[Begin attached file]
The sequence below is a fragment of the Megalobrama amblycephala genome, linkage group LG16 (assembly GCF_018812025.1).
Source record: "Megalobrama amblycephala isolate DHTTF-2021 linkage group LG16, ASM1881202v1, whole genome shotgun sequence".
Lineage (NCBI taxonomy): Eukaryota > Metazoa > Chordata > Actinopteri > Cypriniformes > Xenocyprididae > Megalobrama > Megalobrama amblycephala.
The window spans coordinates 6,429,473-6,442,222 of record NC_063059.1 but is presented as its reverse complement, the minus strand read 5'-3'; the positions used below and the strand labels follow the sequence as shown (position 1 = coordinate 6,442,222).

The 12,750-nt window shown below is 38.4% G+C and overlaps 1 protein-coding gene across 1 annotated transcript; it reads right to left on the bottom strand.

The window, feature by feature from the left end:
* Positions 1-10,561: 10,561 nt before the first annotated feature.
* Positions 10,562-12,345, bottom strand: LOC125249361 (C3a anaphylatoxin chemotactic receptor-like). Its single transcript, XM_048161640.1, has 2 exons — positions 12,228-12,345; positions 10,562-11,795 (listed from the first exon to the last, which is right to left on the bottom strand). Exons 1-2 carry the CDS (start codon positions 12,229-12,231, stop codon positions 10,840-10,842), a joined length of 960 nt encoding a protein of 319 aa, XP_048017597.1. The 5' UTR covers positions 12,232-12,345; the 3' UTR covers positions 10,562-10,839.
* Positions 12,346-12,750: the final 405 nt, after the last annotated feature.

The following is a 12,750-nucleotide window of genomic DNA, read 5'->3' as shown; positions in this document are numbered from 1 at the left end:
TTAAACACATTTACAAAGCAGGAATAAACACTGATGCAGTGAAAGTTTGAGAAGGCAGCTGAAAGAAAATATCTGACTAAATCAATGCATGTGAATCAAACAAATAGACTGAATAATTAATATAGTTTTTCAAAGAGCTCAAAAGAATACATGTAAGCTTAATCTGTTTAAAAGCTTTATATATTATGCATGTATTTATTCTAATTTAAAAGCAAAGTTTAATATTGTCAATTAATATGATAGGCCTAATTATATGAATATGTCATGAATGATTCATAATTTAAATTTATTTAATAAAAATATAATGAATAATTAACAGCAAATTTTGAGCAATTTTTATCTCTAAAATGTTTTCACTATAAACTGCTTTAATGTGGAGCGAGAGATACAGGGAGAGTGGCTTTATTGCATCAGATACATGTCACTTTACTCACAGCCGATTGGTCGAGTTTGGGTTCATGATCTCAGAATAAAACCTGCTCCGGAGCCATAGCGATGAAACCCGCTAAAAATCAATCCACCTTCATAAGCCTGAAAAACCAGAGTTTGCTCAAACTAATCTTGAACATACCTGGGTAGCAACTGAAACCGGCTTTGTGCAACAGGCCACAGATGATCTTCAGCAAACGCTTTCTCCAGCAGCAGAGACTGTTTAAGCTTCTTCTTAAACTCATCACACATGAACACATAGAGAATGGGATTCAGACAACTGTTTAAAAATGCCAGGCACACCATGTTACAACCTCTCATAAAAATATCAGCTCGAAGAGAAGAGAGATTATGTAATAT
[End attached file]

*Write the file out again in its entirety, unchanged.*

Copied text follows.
The sequence below is a fragment of the Megalobrama amblycephala genome, linkage group LG16 (assembly GCF_018812025.1).
Source record: "Megalobrama amblycephala isolate DHTTF-2021 linkage group LG16, ASM1881202v1, whole genome shotgun sequence".
Lineage (NCBI taxonomy): Eukaryota > Metazoa > Chordata > Actinopteri > Cypriniformes > Xenocyprididae > Megalobrama > Megalobrama amblycephala.
The window spans coordinates 6,429,473-6,442,222 of record NC_063059.1 but is presented as its reverse complement, the minus strand read 5'-3'; the positions used below and the strand labels follow the sequence as shown (position 1 = coordinate 6,442,222).

The 12,750-nt window shown below is 38.4% G+C and overlaps 1 protein-coding gene across 1 annotated transcript; it reads right to left on the bottom strand.

The window, feature by feature from the left end:
* Positions 1-10,561: 10,561 nt before the first annotated feature.
* Positions 10,562-12,345, bottom strand: LOC125249361 (C3a anaphylatoxin chemotactic receptor-like). Its single transcript, XM_048161640.1, has 2 exons — positions 12,228-12,345; positions 10,562-11,795 (listed from the first exon to the last, which is right to left on the bottom strand). Exons 1-2 carry the CDS (start codon positions 12,229-12,231, stop codon positions 10,840-10,842), a joined length of 960 nt encoding a protein of 319 aa, XP_048017597.1. The 5' UTR covers positions 12,232-12,345; the 3' UTR covers positions 10,562-10,839.
* Positions 12,346-12,750: the final 405 nt, after the last annotated feature.

The following is a 12,750-nucleotide window of genomic DNA, read 5'->3' as shown; positions in this document are numbered from 1 at the left end:
TTAAACACATTTACAAAGCAGGAATAAACACTGATGCAGTGAAAGTTTGAGAAGGCAGCTGAAAGAAAATATCTGACTAAATCAATGCATGTGAATCAAACAAATAGACTGAATAATTAATATAGTTTTTCAAAGAGCTCAAAAGAATACATGTAAGCTTAATCTGTTTAAAAGCTTTATATATTATGCATGTATTTATTCTAATTTAAAAGCAAAGTTTAATATTGTCAATTAATATGATAGGCCTAATTATATGAATATGTCATGAATGATTCATAATTTAAATTTATTTAATAAAAATATAATGAATAATTAACAGCAAATTTTGAGCAATTTTTATCTCTAAAATGTTTTCACTATAAACTGCTTTAATGTGGAGCGAGAGATACAGGGAGAGTGGCTTTATTGCATCAGATACATGTCACTTTACTCACAGCCGATTGGTCGAGTTTGGGTTCATGATCTCAGAATAAAACCTGCTCCGGAGCCATAGCGATGAAACCCGCTAAAAATCAATCCACCTTCATAAGCCTGAAAAACCAGAGTTTGCTCAAACTAATCTTGAACATACCTGGGTAGCAACTGAAACCGGCTTTGTGCAACAGGCCACAGATGATCTTCAGCAAACGCTTTCTCCAGCAGCAGAGACTGTTTAAGCTTCTTCTTAAACTCATCACACATGAACACATAGAGAATGGGATTCAGACAACTGTTTAAAAATGCCAGGCACACCATGTTACAACCTCTCATAAAAATATCAGCTCGAAGAGAAGAGAGATTATGTAATAT